After I shared what happened to me with very powerful men in this industry, nobody helped me.
No one offered me guidance, or a helping hand, to lead me to a place where I felt justice. They didn’t even point me in the direction of the mental health assistance I was in dire need of.

Those men hid because they were afraid of losing their power. And because they hid, I began to hide. I hid for a long time until I started to feel physical pain.

Then I had to go to the doctor because I didn’t know what was wrong with me. And then I was diagnosed with PTSD and fibromyalgia, which many people don’t think is even real, and I don’t even know what the fuck to say about that.

But I’ll tell you what it is. It’s a syndrome that is essentially a cyclone of many different conditions depending on the person, inducing a stress-induced pain. And I really wish my friend Lena Dunham was here tonight because I think she could probably articulate this much better than me.
And I hope we can all agree that she is a remarkable woman.

Depression, anxiety, eating disorders, trauma — these are just a few examples of the forces
that can lead to this tornado of pain. So what I would like to say, in this room of powerful women and men today, is let’s work together to beckon the world towards kindness.

I’m fortunate enough now to have the resources to help me, but for many, the resources either don’t exist, or people don’t have the ability to pay for or access them.

I want to see mental health become a global priority. We might not be able, or we’re not able, actually, to control all of the challenges and the tragedies that life throws our way, but we can work together. This room and even wider can work together to heal each other.

And we can also try to find the strength, in the best way that we can, to ask for help if we need it.

One in four people in the world suffer from mental illness. 300 million people suffer from depression, 60 million people live with bipolar affective disorder, 23 million people are stricken with schizophrenia, and 800,000 people die every year from suicide.

In low and middle income countries, between 76% and 85% of people with mental disorders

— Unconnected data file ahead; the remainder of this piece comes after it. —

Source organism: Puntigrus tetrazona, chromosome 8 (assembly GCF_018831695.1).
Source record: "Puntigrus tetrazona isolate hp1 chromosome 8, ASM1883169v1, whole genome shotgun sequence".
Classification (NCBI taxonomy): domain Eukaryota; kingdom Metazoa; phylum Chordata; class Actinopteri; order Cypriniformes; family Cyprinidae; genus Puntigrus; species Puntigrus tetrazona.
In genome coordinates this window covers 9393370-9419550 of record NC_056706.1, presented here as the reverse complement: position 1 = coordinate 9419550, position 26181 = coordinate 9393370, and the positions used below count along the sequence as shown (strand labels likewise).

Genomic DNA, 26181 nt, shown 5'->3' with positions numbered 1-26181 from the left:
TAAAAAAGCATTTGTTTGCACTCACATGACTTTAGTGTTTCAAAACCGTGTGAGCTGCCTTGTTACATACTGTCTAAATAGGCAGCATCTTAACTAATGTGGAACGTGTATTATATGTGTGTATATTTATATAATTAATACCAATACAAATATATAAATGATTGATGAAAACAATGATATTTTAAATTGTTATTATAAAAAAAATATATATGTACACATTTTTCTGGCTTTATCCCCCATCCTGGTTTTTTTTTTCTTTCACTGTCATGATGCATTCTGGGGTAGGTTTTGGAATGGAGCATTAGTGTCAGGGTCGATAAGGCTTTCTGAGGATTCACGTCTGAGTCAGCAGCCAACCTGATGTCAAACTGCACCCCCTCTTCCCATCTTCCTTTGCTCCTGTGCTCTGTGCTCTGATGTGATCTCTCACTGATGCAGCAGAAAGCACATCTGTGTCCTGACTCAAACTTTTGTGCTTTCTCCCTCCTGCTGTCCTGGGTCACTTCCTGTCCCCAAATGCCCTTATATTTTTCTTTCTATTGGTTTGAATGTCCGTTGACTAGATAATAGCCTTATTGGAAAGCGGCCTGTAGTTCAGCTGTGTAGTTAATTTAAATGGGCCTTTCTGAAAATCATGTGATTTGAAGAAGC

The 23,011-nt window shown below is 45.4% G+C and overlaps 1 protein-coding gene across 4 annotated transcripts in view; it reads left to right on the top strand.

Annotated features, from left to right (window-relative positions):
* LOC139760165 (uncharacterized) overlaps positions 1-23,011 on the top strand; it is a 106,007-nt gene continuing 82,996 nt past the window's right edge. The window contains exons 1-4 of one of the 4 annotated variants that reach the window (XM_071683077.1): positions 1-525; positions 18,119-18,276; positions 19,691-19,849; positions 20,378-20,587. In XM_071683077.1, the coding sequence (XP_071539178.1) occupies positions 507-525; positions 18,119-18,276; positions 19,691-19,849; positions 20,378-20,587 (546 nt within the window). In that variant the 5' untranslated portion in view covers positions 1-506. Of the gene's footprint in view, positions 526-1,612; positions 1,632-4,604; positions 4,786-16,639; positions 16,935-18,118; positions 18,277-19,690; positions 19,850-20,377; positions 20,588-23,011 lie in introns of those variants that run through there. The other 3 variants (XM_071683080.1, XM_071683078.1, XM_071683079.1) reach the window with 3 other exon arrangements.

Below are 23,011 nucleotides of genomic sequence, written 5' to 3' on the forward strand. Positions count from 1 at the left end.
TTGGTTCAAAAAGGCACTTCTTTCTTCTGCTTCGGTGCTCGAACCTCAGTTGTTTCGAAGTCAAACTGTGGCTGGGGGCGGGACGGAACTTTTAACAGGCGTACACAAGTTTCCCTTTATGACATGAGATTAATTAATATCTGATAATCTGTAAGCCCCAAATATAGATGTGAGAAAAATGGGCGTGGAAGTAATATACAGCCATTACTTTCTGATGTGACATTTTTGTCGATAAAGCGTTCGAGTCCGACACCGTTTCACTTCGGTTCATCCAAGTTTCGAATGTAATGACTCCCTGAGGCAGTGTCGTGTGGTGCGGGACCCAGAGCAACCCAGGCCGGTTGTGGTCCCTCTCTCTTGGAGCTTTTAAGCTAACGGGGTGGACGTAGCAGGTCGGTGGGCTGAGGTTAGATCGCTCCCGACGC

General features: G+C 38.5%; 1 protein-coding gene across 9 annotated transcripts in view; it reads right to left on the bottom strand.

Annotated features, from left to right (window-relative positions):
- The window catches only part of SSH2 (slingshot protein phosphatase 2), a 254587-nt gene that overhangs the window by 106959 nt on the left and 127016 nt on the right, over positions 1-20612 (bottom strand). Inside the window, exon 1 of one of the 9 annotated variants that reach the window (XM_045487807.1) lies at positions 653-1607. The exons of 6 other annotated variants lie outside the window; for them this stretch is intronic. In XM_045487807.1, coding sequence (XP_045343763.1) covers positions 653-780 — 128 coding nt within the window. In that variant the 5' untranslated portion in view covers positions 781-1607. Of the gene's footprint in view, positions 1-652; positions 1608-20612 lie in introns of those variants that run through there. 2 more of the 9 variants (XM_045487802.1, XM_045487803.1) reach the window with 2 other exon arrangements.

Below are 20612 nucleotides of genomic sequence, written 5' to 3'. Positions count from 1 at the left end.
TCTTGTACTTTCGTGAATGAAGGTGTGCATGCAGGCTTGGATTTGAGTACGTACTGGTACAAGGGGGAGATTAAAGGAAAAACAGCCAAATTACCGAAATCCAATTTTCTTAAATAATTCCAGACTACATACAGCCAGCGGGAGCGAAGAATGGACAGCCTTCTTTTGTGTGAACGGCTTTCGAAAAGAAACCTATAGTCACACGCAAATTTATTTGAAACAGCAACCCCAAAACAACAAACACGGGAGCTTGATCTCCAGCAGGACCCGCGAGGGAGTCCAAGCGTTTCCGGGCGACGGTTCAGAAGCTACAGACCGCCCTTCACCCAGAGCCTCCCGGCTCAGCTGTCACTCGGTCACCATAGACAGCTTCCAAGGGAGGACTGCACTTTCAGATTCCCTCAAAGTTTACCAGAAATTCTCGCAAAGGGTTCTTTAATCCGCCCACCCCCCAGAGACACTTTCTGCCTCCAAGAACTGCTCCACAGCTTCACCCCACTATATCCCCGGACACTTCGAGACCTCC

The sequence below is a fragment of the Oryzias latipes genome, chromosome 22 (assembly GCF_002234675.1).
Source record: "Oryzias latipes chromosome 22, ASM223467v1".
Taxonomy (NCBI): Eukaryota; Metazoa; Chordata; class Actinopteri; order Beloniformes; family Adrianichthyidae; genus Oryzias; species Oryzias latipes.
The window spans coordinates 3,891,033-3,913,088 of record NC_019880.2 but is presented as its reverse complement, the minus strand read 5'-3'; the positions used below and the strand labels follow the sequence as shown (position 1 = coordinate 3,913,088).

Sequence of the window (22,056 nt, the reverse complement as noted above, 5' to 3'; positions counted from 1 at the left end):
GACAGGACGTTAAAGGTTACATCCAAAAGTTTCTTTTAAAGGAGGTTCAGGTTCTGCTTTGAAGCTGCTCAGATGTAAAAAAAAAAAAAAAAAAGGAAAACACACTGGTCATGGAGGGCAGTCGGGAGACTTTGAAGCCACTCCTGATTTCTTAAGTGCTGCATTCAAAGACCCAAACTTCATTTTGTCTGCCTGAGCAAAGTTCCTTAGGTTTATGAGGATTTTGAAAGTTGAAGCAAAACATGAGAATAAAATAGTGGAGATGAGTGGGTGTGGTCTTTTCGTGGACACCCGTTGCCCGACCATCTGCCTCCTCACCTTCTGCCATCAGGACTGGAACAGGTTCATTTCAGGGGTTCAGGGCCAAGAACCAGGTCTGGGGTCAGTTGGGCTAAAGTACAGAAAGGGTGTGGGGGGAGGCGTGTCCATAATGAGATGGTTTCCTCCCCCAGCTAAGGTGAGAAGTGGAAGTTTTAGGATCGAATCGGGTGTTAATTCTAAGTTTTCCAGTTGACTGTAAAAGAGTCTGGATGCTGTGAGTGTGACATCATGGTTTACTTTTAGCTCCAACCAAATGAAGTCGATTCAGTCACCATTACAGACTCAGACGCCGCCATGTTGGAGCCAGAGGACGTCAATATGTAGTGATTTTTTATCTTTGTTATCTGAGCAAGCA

receive no treatment at all. In high-income countries, between 35% and 50% of people are in the same situation.

The people in this room, and the people that you have in your network, have the power to turn kindness into plutonium and change the world for both children and adults, to provide for a better future and make up in whatever small way that we can, microscopic maybe, for the pain those have suffered in the past.

And if anyone is compelled to do so, please join me and my mother Cynthia. We’re the founders of the Born This Way Foundation to empower youth, to inspire a kinder and braver world. We want kids to learn about mental health and the importance of kindness at a very young age.

And it is my personal dream that there would be a mental health expert, teacher, or therapist in every school in this nation, and hopefully, one day, around the world.

Let’s lift our voices. I know we are, but let’s get louder. And not just as women, but as humans,
and see that there are — there are great men in the world. And ask them to hold our hands for justice, that our voices be heard whatever our story may be, for an equal standing that we will fight for justice for women and men and those with other sexual identities.

For me, this is what it means to be a woman in Hollywood.
It means I have a platform. I have a chance to make a change. I pray we listen and believe and pay closer attention to those around us, to those in need.

I’m sorry, I preach a lot, so you’re going to have to bear with me.

Be a helping hand. Be a force for change.

Thank you, Nina Garcia. Thank you, Stephen Gan. I was an outcast and you believed in me, and I wouldn’t be here without you.

Thank you, Elle. Thank you all the loved ones in my life. Bobby, I love you. Everybody at table five.
My fiance Christian. All the loved ones in my life who’d take care of me every day.

And Ryan Murphy, thanks for giving me my first leading role. You know that Golden Globe belongs to you, man. Thank you to all of you, everybody in this room who has supported me in having a voice, and knowing I have something inside me to give that’s more important than any stereotype about Hollywood.

I have my heart to give to you, and I want you to have all of it. Thank you for inspiring me.

I can’t say enough about you. Listening to you speak tonight gave me hope when I have trouble sleeping because I’m afraid, or when I walk out in the world and I’m trembling inside. It’s women like you, Anita, that make me feel strong. Come on.

Be kind to yourselves and be kind to each other. And to the designers that sent me
all those beautiful dresses, thank you too.

It taught me something that I needed to learn again today.

And to quote myself — If there’s one thing you take away from me being here tonight, Elle,
it’s breed compassion, amen fashion.